She had lived so deep a life in her world that I did not wish to disturb it. I had but just released myself with difficulty from the magic circle of these thoughts, and scarcely knew whether she had not chosen the better part which could not be taken away from her; while we have so much trouble and care.
Thus every evening brought its new conversation, and with each evening, some new phase of her fathomless mind disclosed itself. She kept no secret from me. Her talk was only thinking and feeling aloud, and what she said must have dwelt with her many long years, for she poured out her thoughts as freely as a child that picks its lap full of flowers and then sprinkles them upon the grass. I could not disclose my soul to her as freely as she did to me, and this oppressed and pained me. Yet how few can, with those continual deceptions imposed upon us by society, called manners, politeness, consideration, prudence, and worldly wisdom, which make our entire life a masquerade! How few, even when they would, can regain the complete truth of their existence! Love itself dares not speak its own language and maintain its own silence, but must learn the set phrases of the poet and idealize, sigh and flirt instead of freely greeting, beholding and surrendering itself, I would most gladly have confessed and said to her: "You know me not," but I found that the words were not wholly true. Before I left, I gave her a volume of Arnold's poems, which I had had a short time, and begged her to read the one called "The Buried Life." It was my confession, and then I kneeled at her couch and said "Good Night." "Good Night," said she, and laid her hand upon my head, and again her touch thrilled through, every limb and the dreams of childhood uprose in my soul. I could not go, but gazed into her deep unfathomable eyes until the peace of her soul completely overshadowed mine. Then I arose and went home in silence—and in the night I dreamed of the silver poplar around which the wind roared—but not a leaf stirred on its branches.
THE BURIED LIFE.
Light flows our war of mocking words, and yet Behold, with tears my eyes are wet; I feel a nameless sadness o'er me roll.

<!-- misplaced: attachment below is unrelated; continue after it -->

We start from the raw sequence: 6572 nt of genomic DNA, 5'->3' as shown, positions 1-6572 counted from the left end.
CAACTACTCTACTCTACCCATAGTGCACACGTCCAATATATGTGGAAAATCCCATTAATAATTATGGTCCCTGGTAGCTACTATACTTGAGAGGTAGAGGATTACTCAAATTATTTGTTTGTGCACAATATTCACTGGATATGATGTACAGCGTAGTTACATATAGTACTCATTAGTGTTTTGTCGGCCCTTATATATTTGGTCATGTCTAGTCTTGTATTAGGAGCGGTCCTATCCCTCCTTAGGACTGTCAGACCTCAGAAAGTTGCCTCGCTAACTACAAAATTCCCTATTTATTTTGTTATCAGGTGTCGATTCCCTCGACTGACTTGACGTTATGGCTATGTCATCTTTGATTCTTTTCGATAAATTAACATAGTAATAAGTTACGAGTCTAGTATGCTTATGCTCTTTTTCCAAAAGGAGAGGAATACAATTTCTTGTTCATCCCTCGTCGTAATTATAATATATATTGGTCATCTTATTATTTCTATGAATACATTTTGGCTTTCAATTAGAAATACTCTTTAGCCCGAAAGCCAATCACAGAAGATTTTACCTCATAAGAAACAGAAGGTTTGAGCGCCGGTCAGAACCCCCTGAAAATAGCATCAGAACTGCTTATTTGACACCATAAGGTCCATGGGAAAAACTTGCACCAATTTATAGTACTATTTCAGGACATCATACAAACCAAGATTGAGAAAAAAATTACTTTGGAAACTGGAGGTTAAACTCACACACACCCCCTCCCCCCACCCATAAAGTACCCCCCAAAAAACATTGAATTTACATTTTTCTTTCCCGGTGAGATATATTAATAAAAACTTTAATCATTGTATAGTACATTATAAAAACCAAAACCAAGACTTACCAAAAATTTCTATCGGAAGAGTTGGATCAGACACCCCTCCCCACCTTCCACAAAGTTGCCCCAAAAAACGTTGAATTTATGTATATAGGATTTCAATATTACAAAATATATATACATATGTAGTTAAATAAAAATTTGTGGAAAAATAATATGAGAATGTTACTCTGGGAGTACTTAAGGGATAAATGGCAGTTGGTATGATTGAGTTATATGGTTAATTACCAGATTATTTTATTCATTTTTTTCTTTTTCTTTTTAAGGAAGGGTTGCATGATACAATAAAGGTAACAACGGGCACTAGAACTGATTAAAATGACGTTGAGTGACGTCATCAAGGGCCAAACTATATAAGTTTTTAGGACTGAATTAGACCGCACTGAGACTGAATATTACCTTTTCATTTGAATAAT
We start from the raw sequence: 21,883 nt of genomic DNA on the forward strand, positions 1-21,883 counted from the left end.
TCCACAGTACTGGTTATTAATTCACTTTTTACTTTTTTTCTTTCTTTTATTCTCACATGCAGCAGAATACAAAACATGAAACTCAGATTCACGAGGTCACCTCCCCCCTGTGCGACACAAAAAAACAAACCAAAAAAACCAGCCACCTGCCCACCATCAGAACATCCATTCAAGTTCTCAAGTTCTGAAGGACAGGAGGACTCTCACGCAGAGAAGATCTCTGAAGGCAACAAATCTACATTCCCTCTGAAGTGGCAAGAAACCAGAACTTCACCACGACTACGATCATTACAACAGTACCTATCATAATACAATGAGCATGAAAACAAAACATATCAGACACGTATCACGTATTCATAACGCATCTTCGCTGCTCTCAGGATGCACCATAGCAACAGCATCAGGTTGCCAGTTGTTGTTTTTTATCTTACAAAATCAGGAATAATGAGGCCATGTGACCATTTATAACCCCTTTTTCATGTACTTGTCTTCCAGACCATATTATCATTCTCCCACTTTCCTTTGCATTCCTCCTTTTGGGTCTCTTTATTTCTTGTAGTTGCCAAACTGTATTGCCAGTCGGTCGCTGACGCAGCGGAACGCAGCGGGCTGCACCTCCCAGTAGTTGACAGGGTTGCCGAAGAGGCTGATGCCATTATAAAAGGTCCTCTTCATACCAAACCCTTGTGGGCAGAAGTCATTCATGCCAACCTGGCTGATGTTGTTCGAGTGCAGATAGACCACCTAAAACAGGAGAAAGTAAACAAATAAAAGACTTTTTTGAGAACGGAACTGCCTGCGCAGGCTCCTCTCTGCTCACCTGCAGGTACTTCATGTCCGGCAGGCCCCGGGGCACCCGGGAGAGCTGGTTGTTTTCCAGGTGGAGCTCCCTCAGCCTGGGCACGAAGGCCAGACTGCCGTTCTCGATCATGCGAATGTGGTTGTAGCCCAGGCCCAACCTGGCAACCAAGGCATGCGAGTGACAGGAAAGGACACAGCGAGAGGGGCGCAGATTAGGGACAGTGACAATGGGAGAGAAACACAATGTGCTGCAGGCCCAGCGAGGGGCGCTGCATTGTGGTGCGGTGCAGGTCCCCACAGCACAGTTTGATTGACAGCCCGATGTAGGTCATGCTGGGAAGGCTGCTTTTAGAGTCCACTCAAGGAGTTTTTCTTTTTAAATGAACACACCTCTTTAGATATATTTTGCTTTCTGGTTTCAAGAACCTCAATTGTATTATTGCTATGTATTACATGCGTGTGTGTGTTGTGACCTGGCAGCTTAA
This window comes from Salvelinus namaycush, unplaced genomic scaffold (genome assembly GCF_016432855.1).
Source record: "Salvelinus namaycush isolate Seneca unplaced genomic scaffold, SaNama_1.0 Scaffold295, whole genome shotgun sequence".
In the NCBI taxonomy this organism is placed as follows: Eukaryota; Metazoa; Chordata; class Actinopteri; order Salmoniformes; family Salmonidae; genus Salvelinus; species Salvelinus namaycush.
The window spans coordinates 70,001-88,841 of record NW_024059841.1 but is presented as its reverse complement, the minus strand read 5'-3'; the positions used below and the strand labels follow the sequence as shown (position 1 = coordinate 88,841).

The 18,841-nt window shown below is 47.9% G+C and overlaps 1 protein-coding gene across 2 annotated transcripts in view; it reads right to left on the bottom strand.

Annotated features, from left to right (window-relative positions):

Yes, yes, we know that we can jest; We know, we know that we can smile; But there's a something in this breast To which thy light words bring no rest, And thy gay smiles no anodyne.
Give me thy hand, and hush awhile, And turn those limpid eyes on mine, And, let me read there, love, thy inmost soul.
Alas, is even love too weak To unlock the heart, and let it speak? Are even lovers powerless to reveal To one another what indeed they feel? I knew the mass of men concealed Their thoughts, for fear that if revealed They would by other men be met With blank indifference, or with blame reproved; I knew they lived and moved, Tricked in disguises, alien to the rest Of men and alien to themselves—and yet, The same heart beats in every human breast.
But we, my love—does a like spell benumb Our hearts—our voices?—must we too be dumb?
Ah! well for us, if even we, Even for a moment, can yet free Our hearts and have our lips unchained; For that which seals them hath been deep ordained. Fate which foresaw How frivolous a baby man would be, By what distractions he would be possessed, How he would pour himself in every strife, And well-nigh change his own identity, That it might keep from his capricious play His genuine self, and force him to obey, Even in his own despite, his being's law, Bade through the deep recesses of our breast The unregarded River of our Life, Pursue with indiscernible flow its way; And that we should not see The buried stream, and seem to be Eddying about in blind uncertainty, Though driving on with it eternally.
But often, in the world's most crowded streets, But often in the din of strife, There rises an unspeakable desire After the knowledge of our buried life;
A thirst to spend our fire and restless force In tracking out our true original course; A longing to inquire Into the mystery of this heart that beats So wild, so deep, in us; to know Whence our thoughts come, and where they go. And many a man in his own breast then delves, But deep enough, alas, none ever mines; And we have been on many thousand lines, And we have shown on each, talent and power, But hardly have we, for one little hour, Been on our own line, have we been ourselves; Hardly had skill to utter one of all The nameless feelings that course through our breast, But they course on forever unexpressed. And long we try in vain to speak and act Our hidden self, and what we say and do Is eloquent, is well—but 'tis not true.